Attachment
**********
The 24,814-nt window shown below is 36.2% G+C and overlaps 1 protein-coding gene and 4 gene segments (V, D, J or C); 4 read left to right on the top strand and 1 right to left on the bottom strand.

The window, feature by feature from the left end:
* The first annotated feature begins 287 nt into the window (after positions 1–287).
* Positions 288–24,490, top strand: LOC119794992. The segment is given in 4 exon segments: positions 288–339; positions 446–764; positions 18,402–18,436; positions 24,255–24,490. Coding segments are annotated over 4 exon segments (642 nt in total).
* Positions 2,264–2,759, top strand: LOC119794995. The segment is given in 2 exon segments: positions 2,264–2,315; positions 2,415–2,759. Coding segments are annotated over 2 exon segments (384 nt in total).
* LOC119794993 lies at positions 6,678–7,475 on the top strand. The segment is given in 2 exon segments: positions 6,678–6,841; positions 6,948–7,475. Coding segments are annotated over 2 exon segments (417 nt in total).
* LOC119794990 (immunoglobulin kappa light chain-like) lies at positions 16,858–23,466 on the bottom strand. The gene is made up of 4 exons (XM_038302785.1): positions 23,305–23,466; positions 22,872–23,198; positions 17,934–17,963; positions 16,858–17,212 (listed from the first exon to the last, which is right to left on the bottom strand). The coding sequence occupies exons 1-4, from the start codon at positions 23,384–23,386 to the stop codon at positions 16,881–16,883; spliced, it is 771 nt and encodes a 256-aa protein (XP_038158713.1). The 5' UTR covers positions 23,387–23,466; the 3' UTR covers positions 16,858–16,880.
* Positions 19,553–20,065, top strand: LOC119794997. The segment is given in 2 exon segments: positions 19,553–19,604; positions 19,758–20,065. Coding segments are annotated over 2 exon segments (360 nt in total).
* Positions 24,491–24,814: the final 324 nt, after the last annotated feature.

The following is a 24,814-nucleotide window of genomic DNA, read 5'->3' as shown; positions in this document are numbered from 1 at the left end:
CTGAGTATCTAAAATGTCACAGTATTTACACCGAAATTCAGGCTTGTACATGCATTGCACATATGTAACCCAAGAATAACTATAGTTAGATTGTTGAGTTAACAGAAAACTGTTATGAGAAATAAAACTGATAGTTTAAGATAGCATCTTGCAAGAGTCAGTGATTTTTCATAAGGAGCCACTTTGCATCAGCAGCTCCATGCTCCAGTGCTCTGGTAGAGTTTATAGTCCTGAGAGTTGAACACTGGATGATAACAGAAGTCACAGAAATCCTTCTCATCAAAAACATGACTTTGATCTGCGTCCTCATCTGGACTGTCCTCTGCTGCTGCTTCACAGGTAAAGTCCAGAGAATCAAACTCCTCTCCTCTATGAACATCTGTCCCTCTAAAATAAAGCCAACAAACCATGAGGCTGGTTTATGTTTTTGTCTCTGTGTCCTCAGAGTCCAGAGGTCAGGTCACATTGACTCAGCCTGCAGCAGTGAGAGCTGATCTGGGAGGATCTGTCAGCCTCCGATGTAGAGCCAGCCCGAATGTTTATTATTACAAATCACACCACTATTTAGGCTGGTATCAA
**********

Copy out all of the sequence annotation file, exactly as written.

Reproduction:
The 24,814-nt window shown below is 36.2% G+C and overlaps 1 protein-coding gene and 4 gene segments (V, D, J or C); 4 read left to right on the top strand and 1 right to left on the bottom strand.

The window, feature by feature from the left end:
* The first annotated feature begins 287 nt into the window (after positions 1–287).
* Positions 288–24,490, top strand: LOC119794992. The segment is given in 4 exon segments: positions 288–339; positions 446–764; positions 18,402–18,436; positions 24,255–24,490. Coding segments are annotated over 4 exon segments (642 nt in total).
* Positions 2,264–2,759, top strand: LOC119794995. The segment is given in 2 exon segments: positions 2,264–2,315; positions 2,415–2,759. Coding segments are annotated over 2 exon segments (384 nt in total).
* LOC119794993 lies at positions 6,678–7,475 on the top strand. The segment is given in 2 exon segments: positions 6,678–6,841; positions 6,948–7,475. Coding segments are annotated over 2 exon segments (417 nt in total).
* LOC119794990 (immunoglobulin kappa light chain-like) lies at positions 16,858–23,466 on the bottom strand. The gene is made up of 4 exons (XM_038302785.1): positions 23,305–23,466; positions 22,872–23,198; positions 17,934–17,963; positions 16,858–17,212 (listed from the first exon to the last, which is right to left on the bottom strand). The coding sequence occupies exons 1-4, from the start codon at positions 23,384–23,386 to the stop codon at positions 16,881–16,883; spliced, it is 771 nt and encodes a 256-aa protein (XP_038158713.1). The 5' UTR covers positions 23,387–23,466; the 3' UTR covers positions 16,858–16,880.
* Positions 19,553–20,065, top strand: LOC119794997. The segment is given in 2 exon segments: positions 19,553–19,604; positions 19,758–20,065. Coding segments are annotated over 2 exon segments (360 nt in total).
* Positions 24,491–24,814: the final 324 nt, after the last annotated feature.

The following is a 24,814-nucleotide window of genomic DNA, read 5'->3' as shown; positions in this document are numbered from 1 at the left end:
CTGAGTATCTAAAATGTCACAGTATTTACACCGAAATTCAGGCTTGTACATGCATTGCACATATGTAACCCAAGAATAACTATAGTTAGATTGTTGAGTTAACAGAAAACTGTTATGAGAAATAAAACTGATAGTTTAAGATAGCATCTTGCAAGAGTCAGTGATTTTTCATAAGGAGCCACTTTGCATCAGCAGCTCCATGCTCCAGTGCTCTGGTAGAGTTTATAGTCCTGAGAGTTGAACACTGGATGATAACAGAAGTCACAGAAATCCTTCTCATCAAAAACATGACTTTGATCTGCGTCCTCATCTGGACTGTCCTCTGCTGCTGCTTCACAGGTAAAGTCCAGAGAATCAAACTCCTCTCCTCTATGAACATCTGTCCCTCTAAAATAAAGCCAACAAACCATGAGGCTGGTTTATGTTTTTGTCTCTGTGTCCTCAGAGTCCAGAGGTCAGGTCACATTGACTCAGCCTGCAGCAGTGAGAGCTGATCTGGGAGGATCTGTCAGCCTCCGATGTAGAGCCAGCCCGAATGTTTATTATTACAAATCACACCACTATTTAGGCTGGTATCAA